Self-managed super fund (SMSF) trustees are required to appoint an ATO-approved SMSF auditor no later than 45 days before lodging their SMSF annual return. An SMSF auditor is a professional who assesses your fund’s compliance with superannuation law and examines your fund’s financial statements.
Your SMSF auditor must be:
- Independent. SMSF auditors cannot audit a fund that they hold financial interest in, or have a close personal or business relationship with the SMSF members or trustees.
- Registered with ASIC (Australian Securities & Investments Commission) and holds an SMSF auditor number for you to provide on your annual return.
What will your SMSF auditor do?
An SMSF auditor provides you with an independent opinion on the existing assets in your SMSF and whether or not your fund complies with the rules outlined in the Superannuation Industry (Supervision) Act 1993.
When preparing for an audit, an SMSF auditor will issue a Terms of Engagement Letter to the trustee(s) of the fund, which includes the roles and responsibilities for parties involved in the audit as well as the range of the audit. In the case that your SMSF auditor’s primary contact is your accountant, your accountant will be issued a separate Terms of Engagement Letter.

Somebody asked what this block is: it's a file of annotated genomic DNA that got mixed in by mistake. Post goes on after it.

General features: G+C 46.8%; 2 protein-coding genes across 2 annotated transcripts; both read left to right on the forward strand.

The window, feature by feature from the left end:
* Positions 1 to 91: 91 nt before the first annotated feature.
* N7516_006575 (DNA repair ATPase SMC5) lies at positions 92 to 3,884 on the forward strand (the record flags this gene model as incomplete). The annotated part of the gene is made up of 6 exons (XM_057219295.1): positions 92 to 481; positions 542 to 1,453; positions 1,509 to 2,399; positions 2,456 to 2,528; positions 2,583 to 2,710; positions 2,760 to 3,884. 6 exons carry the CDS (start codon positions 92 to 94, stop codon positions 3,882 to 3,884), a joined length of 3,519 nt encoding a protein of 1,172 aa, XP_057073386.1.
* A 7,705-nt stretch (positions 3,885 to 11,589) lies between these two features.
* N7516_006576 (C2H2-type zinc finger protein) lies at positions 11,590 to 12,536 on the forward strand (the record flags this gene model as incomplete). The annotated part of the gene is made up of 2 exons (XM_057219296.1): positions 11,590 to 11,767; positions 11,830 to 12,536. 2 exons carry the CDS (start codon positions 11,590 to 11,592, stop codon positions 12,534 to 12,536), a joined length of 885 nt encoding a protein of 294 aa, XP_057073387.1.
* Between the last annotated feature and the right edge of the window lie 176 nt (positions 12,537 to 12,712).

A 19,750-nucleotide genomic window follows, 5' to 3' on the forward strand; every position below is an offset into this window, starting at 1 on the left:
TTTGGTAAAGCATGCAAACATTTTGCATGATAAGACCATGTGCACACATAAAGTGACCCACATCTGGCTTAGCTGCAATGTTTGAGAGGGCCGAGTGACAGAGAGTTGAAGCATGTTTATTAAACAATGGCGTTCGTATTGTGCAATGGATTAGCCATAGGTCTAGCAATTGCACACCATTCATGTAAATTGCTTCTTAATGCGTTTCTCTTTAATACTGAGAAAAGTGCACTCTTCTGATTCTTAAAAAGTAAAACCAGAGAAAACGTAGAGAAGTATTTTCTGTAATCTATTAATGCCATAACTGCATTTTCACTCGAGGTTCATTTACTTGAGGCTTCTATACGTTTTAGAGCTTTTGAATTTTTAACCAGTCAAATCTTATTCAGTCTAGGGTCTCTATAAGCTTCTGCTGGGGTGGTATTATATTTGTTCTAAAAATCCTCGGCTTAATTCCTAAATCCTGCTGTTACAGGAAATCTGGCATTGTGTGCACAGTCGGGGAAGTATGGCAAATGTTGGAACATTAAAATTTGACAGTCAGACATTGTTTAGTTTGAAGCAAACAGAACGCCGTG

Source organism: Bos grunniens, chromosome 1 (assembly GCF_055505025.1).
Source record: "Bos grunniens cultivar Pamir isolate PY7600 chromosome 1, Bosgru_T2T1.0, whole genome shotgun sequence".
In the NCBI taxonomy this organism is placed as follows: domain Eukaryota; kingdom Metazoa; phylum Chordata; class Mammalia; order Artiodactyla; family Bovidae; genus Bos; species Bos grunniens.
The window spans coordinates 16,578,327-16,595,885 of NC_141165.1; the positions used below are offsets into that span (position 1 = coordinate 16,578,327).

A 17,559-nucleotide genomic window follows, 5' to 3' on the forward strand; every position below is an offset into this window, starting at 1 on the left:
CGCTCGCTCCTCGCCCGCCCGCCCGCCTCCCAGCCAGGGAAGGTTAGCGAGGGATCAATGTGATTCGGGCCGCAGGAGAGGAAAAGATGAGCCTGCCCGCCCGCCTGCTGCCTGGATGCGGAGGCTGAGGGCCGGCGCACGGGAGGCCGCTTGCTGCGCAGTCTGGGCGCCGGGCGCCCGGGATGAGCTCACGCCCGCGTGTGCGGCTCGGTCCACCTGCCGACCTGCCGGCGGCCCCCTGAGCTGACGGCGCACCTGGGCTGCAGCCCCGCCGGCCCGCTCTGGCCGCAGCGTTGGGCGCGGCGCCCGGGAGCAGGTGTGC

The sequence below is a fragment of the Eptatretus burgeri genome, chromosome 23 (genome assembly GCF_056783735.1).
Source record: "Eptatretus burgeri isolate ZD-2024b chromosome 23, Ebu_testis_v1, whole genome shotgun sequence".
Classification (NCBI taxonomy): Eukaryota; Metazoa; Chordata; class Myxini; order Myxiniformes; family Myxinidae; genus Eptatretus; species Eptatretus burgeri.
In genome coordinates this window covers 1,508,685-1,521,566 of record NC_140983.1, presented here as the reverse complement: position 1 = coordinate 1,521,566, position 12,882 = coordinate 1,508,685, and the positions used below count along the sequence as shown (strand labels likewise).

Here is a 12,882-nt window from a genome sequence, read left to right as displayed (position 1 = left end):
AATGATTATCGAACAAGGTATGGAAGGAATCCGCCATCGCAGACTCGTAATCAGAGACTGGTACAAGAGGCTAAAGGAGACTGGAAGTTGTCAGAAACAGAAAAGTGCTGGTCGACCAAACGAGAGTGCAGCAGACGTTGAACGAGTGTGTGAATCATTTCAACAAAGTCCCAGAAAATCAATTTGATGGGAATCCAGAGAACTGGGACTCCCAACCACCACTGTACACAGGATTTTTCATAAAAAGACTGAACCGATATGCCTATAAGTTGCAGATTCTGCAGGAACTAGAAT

By clearly outlining each parties’ capabilities, a Terms of Engagement Letter helps you, your accountant and your auditor to avoid any misunderstandings and also protects audit evidence provided by your auditor from unintended alterations. In turn, SMSF auditors who fail to follow standards or take shortcuts can be sued or imposed penalties by the Court.
The Terms of Engagement Letter also acts as a contract to keep parties accountable during compliance breaches and prevents cases of ‘opinion shopping’ where trustees look to other auditors for unqualified opinions. Trustees may end up being audited by the ATO in the event that they breach the Terms of Engagement Letter and ‘opinion shop’, as it comprises auditor independence.